So, how is Siri doing on your iPhone. Would you happily replace her with your secretary?
Personally, I won’t, because there are just too many ‘misses’ and ‘trouble spots’ that I wouldn’t want in my business.
The case is almost the same when you count upon software to transcribe your audio files instead of their ‘time-consuming’ human counterparts. Unfortunately, despite several attempts, science has not yet come up with a software solution that would act like Aladdin’s magic lamp. And from what it seems, the genie isn’t coming out any time soon. Why? The reasons are many.
The English language can be very tricky and hence very difficult to master especially when the learner in question is a transcription-software. Homophones pose a problem that most software find impossible to overcome. For instance, will it be sale or sail, no or know, fair, or fare? The list continues. Unlike us humans who are blest with critical analyzing skills, software cannot comprehend the difference. Plus, making these finer differentiations may be very difficult without a context, which might not appear until further into the conversation.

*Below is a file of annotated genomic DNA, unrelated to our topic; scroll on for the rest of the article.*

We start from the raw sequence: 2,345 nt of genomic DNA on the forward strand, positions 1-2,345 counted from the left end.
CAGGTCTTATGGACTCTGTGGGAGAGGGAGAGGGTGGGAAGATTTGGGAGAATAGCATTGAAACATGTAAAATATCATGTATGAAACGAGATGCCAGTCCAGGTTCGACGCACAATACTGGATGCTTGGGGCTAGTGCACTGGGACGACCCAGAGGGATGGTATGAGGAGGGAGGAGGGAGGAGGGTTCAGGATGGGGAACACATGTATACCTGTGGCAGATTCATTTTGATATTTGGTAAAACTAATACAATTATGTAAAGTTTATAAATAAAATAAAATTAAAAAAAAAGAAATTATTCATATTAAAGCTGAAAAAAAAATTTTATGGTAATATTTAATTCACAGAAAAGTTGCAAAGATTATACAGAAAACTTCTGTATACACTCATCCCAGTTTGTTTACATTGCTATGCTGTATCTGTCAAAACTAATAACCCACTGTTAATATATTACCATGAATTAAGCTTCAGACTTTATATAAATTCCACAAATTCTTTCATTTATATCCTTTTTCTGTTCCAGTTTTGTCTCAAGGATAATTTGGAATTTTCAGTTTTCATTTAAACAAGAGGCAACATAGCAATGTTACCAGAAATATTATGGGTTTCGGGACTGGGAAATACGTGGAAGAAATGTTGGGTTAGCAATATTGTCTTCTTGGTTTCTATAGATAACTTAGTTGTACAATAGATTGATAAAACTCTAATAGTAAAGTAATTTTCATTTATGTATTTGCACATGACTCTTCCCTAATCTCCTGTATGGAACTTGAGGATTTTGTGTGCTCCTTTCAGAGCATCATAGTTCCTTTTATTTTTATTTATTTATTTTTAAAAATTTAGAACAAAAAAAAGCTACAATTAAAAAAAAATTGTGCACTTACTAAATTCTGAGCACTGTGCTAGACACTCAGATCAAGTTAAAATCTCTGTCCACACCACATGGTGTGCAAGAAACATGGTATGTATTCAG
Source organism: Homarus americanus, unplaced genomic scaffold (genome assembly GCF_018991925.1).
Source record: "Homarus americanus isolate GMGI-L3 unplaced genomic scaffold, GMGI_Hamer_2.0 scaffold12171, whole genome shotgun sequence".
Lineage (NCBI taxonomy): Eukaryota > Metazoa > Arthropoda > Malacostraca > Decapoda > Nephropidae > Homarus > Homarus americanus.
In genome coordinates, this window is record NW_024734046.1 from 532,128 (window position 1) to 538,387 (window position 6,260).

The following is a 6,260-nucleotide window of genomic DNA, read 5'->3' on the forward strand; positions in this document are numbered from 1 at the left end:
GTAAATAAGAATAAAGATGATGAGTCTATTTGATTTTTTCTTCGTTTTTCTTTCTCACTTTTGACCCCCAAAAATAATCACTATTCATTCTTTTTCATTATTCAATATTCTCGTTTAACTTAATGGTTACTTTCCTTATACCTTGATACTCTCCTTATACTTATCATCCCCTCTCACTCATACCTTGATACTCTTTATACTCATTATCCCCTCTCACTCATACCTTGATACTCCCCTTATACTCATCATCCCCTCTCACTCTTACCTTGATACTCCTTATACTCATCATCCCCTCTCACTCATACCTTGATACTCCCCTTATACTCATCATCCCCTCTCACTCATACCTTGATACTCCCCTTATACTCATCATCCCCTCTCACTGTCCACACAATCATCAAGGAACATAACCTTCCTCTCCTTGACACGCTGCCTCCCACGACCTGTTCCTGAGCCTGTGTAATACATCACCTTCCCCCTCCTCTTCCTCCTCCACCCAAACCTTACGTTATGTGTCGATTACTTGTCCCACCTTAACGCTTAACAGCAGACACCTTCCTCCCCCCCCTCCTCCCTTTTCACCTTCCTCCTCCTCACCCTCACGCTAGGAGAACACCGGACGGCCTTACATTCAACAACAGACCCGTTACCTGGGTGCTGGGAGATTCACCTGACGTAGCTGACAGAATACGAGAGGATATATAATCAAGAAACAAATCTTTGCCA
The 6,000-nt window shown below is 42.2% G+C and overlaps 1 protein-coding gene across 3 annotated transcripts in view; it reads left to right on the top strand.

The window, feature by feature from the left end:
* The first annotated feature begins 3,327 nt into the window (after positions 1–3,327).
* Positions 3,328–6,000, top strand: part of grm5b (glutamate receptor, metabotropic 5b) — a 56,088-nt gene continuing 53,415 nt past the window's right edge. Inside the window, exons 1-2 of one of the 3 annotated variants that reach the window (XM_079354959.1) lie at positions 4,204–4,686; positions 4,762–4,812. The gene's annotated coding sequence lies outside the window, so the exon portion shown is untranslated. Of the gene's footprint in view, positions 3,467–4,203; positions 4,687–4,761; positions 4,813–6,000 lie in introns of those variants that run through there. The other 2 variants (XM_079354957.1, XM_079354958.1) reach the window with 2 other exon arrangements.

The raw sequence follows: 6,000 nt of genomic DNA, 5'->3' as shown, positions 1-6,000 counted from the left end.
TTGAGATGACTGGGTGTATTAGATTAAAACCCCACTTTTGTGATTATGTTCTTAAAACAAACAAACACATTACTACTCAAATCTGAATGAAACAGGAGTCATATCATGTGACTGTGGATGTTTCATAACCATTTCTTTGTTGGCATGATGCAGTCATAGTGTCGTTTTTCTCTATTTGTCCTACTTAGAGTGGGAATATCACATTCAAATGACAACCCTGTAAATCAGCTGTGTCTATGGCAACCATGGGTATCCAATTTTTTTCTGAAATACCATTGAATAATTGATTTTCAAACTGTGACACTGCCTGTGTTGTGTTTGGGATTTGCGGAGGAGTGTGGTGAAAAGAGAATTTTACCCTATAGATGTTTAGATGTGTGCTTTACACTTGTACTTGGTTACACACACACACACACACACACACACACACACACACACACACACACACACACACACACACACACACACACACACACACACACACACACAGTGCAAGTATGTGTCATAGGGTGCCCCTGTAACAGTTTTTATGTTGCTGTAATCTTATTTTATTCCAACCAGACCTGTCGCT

The problem aggravates when the software needs to transcribe an interview or a dialogue involving many speakers. It is easy to guess why. Each of us has a unique style of speaking. This speech distinction becomes far complex as this personal style of speaking is influenced and shaped heavily by our geographical location, our culture, and our upbringing, to name a few. It is impossible to ‘teach’ so accurate a speech recognition to any software.
Audio quality is yet another issue. And a very important one. Any speech recognition and transcription software would need a clear piece of audio. Anyone in the transcription business would know that an impeccable audio file is a rare phenomenon.
Talking about the accuracy rate of a human transcriptionist versus a software-driven one, Xuedong Huang, a senior scientist at Microsoft says, “If you have people transcribe conversational speech over the telephone, the error rate is around 4 percent. If you put all the systems together—IBM and Google and Microsoft and all the best combined—amazingly the error rate will be around 8 percent.”
Now the real question is, would you settle for something that is twice as bad as humans? We know the answer. That is why we offer transcription service that is among the best in the industry. Start uploading your files now!
The interesting thing is that “humans” also make mistakes. Check your title dear blogger.
There is no perfect anything, dude, get real 🙂 I am a transcriptionist and have been for 30+ years. I’m pretty sure I could outwit Siri.